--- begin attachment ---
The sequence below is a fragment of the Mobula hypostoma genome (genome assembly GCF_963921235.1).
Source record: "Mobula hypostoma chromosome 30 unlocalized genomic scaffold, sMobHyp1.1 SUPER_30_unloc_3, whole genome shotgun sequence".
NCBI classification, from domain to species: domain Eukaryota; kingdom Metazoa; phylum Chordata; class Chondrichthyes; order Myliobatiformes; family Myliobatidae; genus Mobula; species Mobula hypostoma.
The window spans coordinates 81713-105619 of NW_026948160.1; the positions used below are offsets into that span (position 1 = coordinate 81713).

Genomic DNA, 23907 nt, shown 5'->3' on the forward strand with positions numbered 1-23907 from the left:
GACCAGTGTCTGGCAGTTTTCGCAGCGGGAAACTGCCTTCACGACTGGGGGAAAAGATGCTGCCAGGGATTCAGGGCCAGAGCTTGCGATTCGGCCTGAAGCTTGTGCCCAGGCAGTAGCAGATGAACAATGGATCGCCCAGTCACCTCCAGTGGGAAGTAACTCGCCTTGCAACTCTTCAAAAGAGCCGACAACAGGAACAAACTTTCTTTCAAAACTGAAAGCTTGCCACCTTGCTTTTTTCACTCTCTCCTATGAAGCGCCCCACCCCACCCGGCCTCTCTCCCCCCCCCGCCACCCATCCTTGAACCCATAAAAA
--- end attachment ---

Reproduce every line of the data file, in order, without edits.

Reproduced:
The sequence below is a fragment of the Mobula hypostoma genome (genome assembly GCF_963921235.1).
Source record: "Mobula hypostoma chromosome 30 unlocalized genomic scaffold, sMobHyp1.1 SUPER_30_unloc_3, whole genome shotgun sequence".
NCBI classification, from domain to species: domain Eukaryota; kingdom Metazoa; phylum Chordata; class Chondrichthyes; order Myliobatiformes; family Myliobatidae; genus Mobula; species Mobula hypostoma.
The window spans coordinates 81713-105619 of NW_026948160.1; the positions used below are offsets into that span (position 1 = coordinate 81713).

Genomic DNA, 23907 nt, shown 5'->3' on the forward strand with positions numbered 1-23907 from the left:
GACCAGTGTCTGGCAGTTTTCGCAGCGGGAAACTGCCTTCACGACTGGGGGAAAAGATGCTGCCAGGGATTCAGGGCCAGAGCTTGCGATTCGGCCTGAAGCTTGTGCCCAGGCAGTAGCAGATGAACAATGGATCGCCCAGTCACCTCCAGTGGGAAGTAACTCGCCTTGCAACTCTTCAAAAGAGCCGACAACAGGAACAAACTTTCTTTCAAAACTGAAAGCTTGCCACCTTGCTTTTTTCACTCTCTCCTATGAAGCGCCCCACCCCACCCGGCCTCTCTCCCCCCCCCGCCACCCATCCTTGAACCCATAAAAA